So. This is a book of 42 activities that connect geometry to functions through data. There are a lot of different ways to describe it, and in the course of finishing the book, the emotional roller-coaster took me from great pride in what a great idea this was to despair over how incredibly stupid I’ve been.
I’m obviously too close to the project.
For an idea of what drove some of the book, check out the posts on the “Chord Star.”
But you can also see the basic idea in the book cover. See the spiral made of triangles? Imagine measuring the hypotenuses of those triangles, and plotting the lengths as a function of “triangle number.” That’s the graph you see. What’s a good function for modeling that data?
If we’re experienced in these things, we say, oh, it’s exponential, and the base of the exponent is the square root of 2. But if we’re less experienced, there are a lot of connections to be made.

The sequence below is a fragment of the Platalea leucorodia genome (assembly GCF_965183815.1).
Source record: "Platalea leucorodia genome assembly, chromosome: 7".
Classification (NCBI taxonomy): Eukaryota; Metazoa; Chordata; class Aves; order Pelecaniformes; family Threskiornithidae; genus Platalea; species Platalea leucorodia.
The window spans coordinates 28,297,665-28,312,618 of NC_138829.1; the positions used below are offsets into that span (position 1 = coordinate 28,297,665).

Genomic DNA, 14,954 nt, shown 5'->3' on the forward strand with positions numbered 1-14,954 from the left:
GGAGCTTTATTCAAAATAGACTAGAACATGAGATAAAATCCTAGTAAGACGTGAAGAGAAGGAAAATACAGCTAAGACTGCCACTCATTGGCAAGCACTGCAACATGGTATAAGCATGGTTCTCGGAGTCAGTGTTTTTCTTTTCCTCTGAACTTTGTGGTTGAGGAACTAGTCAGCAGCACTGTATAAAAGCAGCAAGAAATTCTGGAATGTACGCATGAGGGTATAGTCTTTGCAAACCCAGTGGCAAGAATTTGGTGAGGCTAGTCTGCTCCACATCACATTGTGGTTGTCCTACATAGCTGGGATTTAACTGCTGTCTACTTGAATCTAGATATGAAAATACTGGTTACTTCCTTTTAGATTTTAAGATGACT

We might think it looks exponential, and use sliders to fit a curve (for example, in Desmos or Fathom. Here is a Desmos document with the data you can play with!) and discover that the base is close to 1.4. Why should it be 1.4? Maybe we notice that if we skip a triangle, the size seems to double. And that might lead us to think that 2 is involved, and gradually work it out that root 2 will help.
Or we might start geometrically, and reason about similar triangles. And from there gradually come to realize that the a/b = c/d trope we’ve used for years, in this situation, leads to an exponential function, which doesn’t look at all like setting up a proportion.
In either case, we get to make new connections about parts of math we’ve been learning about, and we get to see that (a) you can find functions that fit data and (b) often, there’s a good, underlying, understandable reason why that function is the one that works.
I will gradually enhance the pages on the eeps site to give more examples. And of course you can buy the book on Amazon! Just click the cover image above.